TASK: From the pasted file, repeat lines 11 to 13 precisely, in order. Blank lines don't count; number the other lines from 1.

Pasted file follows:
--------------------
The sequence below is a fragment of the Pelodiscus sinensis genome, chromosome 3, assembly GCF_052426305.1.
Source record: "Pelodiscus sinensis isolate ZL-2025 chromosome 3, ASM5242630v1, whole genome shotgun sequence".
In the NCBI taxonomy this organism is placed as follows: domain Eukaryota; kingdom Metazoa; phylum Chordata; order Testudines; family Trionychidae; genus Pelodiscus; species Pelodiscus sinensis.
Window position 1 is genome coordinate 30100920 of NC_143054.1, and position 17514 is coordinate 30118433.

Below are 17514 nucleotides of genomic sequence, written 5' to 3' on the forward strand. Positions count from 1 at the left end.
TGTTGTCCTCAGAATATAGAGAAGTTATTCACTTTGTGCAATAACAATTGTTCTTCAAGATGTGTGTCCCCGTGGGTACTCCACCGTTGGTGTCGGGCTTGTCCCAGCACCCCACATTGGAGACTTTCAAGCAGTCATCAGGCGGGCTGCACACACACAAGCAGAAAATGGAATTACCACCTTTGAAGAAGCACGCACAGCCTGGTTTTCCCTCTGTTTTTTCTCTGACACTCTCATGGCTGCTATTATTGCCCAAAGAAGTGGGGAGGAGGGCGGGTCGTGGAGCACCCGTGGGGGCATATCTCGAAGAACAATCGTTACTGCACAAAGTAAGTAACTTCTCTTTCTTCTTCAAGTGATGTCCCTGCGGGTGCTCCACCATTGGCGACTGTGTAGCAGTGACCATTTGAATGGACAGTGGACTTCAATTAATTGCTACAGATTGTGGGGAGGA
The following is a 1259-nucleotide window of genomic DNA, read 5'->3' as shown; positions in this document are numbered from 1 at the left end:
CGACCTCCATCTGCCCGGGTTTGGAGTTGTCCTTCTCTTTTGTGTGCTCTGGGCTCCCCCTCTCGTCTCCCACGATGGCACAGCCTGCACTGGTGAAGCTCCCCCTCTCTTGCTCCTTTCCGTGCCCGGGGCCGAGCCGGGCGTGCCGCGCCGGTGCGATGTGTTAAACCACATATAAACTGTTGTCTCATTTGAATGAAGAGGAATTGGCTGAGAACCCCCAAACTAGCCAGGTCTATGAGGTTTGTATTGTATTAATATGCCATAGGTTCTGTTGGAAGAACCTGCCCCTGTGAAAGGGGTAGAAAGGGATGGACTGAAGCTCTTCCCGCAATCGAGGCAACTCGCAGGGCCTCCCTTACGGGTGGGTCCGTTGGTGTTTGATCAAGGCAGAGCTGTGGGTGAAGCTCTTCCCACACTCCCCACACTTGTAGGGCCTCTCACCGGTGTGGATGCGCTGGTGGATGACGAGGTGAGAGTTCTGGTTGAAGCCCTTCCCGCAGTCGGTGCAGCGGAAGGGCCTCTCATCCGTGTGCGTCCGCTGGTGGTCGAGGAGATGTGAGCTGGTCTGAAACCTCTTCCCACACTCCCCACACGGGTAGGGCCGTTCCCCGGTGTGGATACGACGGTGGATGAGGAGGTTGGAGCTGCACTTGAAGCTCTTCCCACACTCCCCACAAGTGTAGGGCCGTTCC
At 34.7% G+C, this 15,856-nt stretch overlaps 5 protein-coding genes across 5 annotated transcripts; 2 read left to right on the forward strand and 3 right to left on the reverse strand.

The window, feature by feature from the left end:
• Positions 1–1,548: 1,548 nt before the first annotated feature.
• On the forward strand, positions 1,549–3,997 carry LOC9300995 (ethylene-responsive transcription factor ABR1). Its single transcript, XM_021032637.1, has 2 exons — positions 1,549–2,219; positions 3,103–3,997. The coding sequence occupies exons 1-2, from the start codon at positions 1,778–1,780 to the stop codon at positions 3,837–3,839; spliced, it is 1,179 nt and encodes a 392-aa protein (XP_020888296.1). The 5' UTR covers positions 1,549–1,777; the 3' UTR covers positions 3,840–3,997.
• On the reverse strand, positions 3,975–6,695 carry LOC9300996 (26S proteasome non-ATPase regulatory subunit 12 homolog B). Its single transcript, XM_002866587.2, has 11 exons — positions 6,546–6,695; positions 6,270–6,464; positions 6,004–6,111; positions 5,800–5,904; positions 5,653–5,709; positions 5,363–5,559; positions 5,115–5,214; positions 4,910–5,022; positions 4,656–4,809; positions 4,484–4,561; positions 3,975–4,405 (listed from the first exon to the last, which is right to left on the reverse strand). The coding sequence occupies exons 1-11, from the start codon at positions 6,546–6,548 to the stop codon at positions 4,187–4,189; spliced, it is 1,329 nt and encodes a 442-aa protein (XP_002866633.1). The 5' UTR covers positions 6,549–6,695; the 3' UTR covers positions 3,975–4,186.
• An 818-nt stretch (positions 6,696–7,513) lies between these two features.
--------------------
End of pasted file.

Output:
• Positions 1–1,548: 1,548 nt before the first annotated feature.
• On the forward strand, positions 1,549–3,997 carry LOC9300995 (ethylene-responsive transcription factor ABR1). Its single transcript, XM_021032637.1, has 2 exons — positions 1,549–2,219; positions 3,103–3,997. The coding sequence occupies exons 1-2, from the start codon at positions 1,778–1,780 to the stop codon at positions 3,837–3,839; spliced, it is 1,179 nt and encodes a 392-aa protein (XP_020888296.1). The 5' UTR covers positions 1,549–1,777; the 3' UTR covers positions 3,840–3,997.
• On the reverse strand, positions 3,975–6,695 carry LOC9300996 (26S proteasome non-ATPase regulatory subunit 12 homolog B). Its single transcript, XM_002866587.2, has 11 exons — positions 6,546–6,695; positions 6,270–6,464; positions 6,004–6,111; positions 5,800–5,904; positions 5,653–5,709; positions 5,363–5,559; positions 5,115–5,214; positions 4,910–5,022; positions 4,656–4,809; positions 4,484–4,561; positions 3,975–4,405 (listed from the first exon to the last, which is right to left on the reverse strand). The coding sequence occupies exons 1-11, from the start codon at positions 6,546–6,548 to the stop codon at positions 4,187–4,189; spliced, it is 1,329 nt and encodes a 442-aa protein (XP_002866633.1). The 5' UTR covers positions 6,549–6,695; the 3' UTR covers positions 3,975–4,186.